By FWENJI GOAR

The Plateau State Chapter of the League of Women Voters (NLOWV) has urged the Plateau State House of Assembly to as a matter of urgency pass into law the “anti-land-grabbing bill” in order to prohibit the forceful occupation of landed properties by armed persons.

The Chairman of the League, Hon. Lynda Barau Alhamdu made the call Wednesday, while briefing journalists at the NUJ Press Centre, Jos, Plateau State.

Hon. Alhamdu however observed that “the bill has some sections that deal with robbery, kidnapping, cultism and violence related matters, which would ensure that citizens are protected, and theire ancestral lands secured thereby maintaining our heritage”.

She seized the opportunity to call on women in the state to “stand united and be a part of this formidable women focused organisation  that is committed to enlightening them of their civic rights and duties within the context of the present-day Nigeria and beyond”.

The Nigerian League of Women Voters, she said, is a “voluntary, nonsectarian, not-for-profit association which is committed to empowering women regardless of their religion, race, nationality or colour in order for them to attain sustainable economic, social and political resilience”.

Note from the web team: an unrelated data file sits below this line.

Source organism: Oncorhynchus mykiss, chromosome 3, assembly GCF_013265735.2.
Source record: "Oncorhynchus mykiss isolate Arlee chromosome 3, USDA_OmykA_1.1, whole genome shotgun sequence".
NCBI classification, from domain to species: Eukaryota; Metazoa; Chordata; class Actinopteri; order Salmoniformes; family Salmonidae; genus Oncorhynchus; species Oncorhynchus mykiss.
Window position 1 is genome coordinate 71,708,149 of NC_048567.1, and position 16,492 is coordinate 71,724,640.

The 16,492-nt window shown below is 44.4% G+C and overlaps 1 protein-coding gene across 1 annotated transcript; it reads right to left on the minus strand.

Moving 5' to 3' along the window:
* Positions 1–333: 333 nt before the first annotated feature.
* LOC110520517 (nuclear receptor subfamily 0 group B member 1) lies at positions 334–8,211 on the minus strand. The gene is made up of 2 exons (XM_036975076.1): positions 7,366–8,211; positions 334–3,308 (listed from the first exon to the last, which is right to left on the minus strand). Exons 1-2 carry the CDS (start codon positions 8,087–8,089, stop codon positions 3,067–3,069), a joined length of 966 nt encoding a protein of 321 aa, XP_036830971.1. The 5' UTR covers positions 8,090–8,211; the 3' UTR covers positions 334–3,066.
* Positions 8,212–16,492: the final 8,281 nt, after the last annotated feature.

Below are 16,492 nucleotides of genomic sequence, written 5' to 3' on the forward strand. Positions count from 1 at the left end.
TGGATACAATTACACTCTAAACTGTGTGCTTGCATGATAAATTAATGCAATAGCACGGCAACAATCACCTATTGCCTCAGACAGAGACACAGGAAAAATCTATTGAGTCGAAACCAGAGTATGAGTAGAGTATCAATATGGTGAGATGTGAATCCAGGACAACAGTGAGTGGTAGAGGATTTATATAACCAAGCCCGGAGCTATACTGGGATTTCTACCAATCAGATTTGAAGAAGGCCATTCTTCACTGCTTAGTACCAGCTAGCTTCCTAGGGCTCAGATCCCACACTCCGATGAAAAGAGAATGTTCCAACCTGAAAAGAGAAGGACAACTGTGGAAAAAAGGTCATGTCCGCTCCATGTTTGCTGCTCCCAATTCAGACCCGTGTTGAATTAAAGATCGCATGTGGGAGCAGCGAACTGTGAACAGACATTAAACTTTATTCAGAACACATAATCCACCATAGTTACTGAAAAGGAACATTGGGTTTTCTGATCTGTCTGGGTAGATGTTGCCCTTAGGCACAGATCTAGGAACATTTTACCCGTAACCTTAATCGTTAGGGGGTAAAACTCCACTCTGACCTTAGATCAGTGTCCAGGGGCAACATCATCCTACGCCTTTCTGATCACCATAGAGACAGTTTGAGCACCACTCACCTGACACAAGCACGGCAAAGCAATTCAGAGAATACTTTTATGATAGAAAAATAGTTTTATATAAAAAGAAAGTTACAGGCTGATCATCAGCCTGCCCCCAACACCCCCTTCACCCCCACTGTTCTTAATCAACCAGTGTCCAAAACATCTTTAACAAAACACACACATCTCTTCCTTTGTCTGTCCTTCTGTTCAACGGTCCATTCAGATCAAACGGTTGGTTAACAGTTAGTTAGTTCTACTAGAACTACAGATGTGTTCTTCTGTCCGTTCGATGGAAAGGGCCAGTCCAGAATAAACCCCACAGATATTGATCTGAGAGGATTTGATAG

The League also commended the efforts of the Plateau State Government under the leadership of Rt. Hon. Simon B. Lalong for putting up a strong case for the teeming numbers of the internally displaced persons in the state with the Federal Ministry of Humanitarian Affairs.

The League also lends its voice to call on the Federal Government to provide relief materials and succor to the widows, orphans, and those who have been dislocated and dislodged, while at the same time calling on the state to ensure it follows up.

As a grassroots organization, Hon. Alhamdu said the League has noticed that the voice of women was so low, saying they were concerned with empowering women economically and politically, and were also working with development partners to see how they can bring education, trainings for women so that they can understand, see opportunities, and take advantage of the women empowerment programmes being brought their way.

According to her, the League is also concerned about bridging the generational gap, because it has noticed that the participation of the younger women, between the ages of 18 and 35 is very minimal, adding that such age young women in that age bracket were not found in the women struggle, and urged them to take the campaign to secondary schools.

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